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EMMA VITALE

Importation and Trade of African Pottery in the Ancient Ecclesia Carinensis During the Late Roman Age

Abstract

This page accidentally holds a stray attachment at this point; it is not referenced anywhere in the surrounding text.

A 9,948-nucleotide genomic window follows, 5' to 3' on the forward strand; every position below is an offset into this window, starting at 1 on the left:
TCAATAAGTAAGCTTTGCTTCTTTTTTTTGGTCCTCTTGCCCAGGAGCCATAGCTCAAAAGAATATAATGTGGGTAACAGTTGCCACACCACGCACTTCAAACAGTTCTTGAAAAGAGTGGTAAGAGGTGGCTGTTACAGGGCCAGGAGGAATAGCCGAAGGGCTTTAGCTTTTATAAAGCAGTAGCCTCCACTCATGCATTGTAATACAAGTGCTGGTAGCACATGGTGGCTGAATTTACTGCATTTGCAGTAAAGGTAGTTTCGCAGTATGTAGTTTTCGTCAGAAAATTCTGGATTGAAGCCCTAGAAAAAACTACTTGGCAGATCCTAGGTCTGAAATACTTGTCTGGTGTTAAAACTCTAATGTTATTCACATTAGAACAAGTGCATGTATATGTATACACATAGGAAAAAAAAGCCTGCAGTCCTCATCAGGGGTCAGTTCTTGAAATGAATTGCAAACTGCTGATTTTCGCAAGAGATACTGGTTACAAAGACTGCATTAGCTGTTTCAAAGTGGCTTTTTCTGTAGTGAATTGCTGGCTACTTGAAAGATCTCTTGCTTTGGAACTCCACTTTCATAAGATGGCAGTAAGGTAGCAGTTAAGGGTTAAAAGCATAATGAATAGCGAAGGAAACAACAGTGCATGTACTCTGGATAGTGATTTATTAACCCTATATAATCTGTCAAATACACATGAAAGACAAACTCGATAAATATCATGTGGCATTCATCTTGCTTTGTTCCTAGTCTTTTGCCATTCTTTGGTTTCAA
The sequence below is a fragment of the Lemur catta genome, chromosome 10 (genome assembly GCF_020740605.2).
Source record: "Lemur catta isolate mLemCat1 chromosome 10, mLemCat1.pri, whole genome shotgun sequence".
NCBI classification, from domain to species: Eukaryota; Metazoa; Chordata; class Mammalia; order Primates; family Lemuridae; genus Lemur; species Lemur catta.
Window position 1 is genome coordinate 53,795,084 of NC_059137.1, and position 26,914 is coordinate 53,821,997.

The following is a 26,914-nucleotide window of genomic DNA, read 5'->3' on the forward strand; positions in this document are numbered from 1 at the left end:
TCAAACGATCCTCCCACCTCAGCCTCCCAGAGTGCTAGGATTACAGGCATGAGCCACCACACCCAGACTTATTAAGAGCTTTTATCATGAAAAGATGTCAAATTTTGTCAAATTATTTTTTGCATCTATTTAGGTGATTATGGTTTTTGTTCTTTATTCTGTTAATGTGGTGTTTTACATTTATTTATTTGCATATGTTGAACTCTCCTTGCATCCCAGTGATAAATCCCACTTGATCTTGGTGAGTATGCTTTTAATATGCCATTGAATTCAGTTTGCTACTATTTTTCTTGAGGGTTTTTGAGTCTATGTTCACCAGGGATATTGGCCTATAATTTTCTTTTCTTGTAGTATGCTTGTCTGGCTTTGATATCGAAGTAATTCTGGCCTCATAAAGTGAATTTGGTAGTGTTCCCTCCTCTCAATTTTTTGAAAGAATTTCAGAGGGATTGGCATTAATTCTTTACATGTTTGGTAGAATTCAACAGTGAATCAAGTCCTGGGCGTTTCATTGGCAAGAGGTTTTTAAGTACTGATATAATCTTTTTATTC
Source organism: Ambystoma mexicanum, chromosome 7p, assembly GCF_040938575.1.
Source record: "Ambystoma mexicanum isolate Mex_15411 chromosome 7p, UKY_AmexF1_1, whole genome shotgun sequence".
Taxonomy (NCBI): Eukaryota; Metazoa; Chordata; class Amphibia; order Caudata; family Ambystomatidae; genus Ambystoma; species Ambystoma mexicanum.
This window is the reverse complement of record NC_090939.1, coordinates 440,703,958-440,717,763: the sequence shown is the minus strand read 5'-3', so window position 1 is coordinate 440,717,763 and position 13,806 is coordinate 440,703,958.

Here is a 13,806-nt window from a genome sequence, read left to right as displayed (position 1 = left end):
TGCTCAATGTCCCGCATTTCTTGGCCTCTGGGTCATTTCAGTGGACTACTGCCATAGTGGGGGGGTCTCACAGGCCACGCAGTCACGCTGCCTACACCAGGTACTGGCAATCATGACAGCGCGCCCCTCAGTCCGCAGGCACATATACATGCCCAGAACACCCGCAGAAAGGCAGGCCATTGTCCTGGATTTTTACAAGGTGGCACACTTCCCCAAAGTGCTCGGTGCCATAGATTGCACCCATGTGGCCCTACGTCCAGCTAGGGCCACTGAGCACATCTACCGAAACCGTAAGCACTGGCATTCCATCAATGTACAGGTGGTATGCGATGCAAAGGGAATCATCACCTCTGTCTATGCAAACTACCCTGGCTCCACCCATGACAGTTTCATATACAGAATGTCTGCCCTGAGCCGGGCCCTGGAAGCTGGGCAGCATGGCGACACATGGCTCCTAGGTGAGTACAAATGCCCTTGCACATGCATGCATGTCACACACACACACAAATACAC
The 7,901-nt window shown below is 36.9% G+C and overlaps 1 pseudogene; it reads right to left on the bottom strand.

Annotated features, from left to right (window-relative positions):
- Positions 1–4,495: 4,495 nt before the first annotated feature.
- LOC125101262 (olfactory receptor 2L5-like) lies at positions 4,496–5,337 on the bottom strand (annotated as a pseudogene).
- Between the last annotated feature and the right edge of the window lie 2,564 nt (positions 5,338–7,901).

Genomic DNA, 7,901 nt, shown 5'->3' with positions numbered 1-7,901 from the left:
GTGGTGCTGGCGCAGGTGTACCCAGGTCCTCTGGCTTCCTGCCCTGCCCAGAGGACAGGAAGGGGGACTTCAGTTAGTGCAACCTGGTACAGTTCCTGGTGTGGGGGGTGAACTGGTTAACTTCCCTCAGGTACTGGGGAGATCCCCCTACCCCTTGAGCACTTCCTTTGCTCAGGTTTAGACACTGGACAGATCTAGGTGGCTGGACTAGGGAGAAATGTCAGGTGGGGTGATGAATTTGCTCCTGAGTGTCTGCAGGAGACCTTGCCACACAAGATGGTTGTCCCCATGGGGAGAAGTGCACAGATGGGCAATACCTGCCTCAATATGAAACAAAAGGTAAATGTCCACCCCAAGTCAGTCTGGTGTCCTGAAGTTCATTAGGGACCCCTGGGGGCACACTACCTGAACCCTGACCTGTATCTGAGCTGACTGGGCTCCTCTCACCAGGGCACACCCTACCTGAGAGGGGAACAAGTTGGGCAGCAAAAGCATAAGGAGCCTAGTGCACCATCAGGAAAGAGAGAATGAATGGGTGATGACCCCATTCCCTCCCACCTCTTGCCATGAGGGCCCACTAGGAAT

The territory of Carini, on the northwest coast of Sicily, 30 km from Palermo, is often mentioned by ancient sources. According Thucydides in this area was located the ancient Hykkara. Itinerarium Antonini recalls the statio of Hykkara along the via Valeria. This route in Late Antiquity became very important for the deportatio ad aquam of the agricoltural products. Gregorius Magnus in the epistles (VI century A.D.) mentions a diocese of Karines, as witnessed alike by the acts of synods to 782. The archaeological excavations, still ongoing, in the Early Christian cemetery nearby the little modern town of Villagrazia di Carini have revealed the presence of a strong Christian community. The settlement related to, in the St. Nicholas district, spread and developed during Late Roman and Byzantine periods. The numerous archaeological evidences show that all this territory, especially during the Late Antiquity, was involved in intense settlement dynamics due to the agricultural production of large estates and to profitable economic activities, related to maritime trade and to exchange of goods with the hinterland. The presence of African pottery (terra sigillata lamps and tableware, amphorae) both in the settlements along the coast, in the Late Roman and Byzantine site of St. Nicholas and in the early Christian cemetery of Villagrazia testifies to the large volume of trade with Africa Proconsularis and to the economic vitality of this part of western Sicily up to the Byzantine age.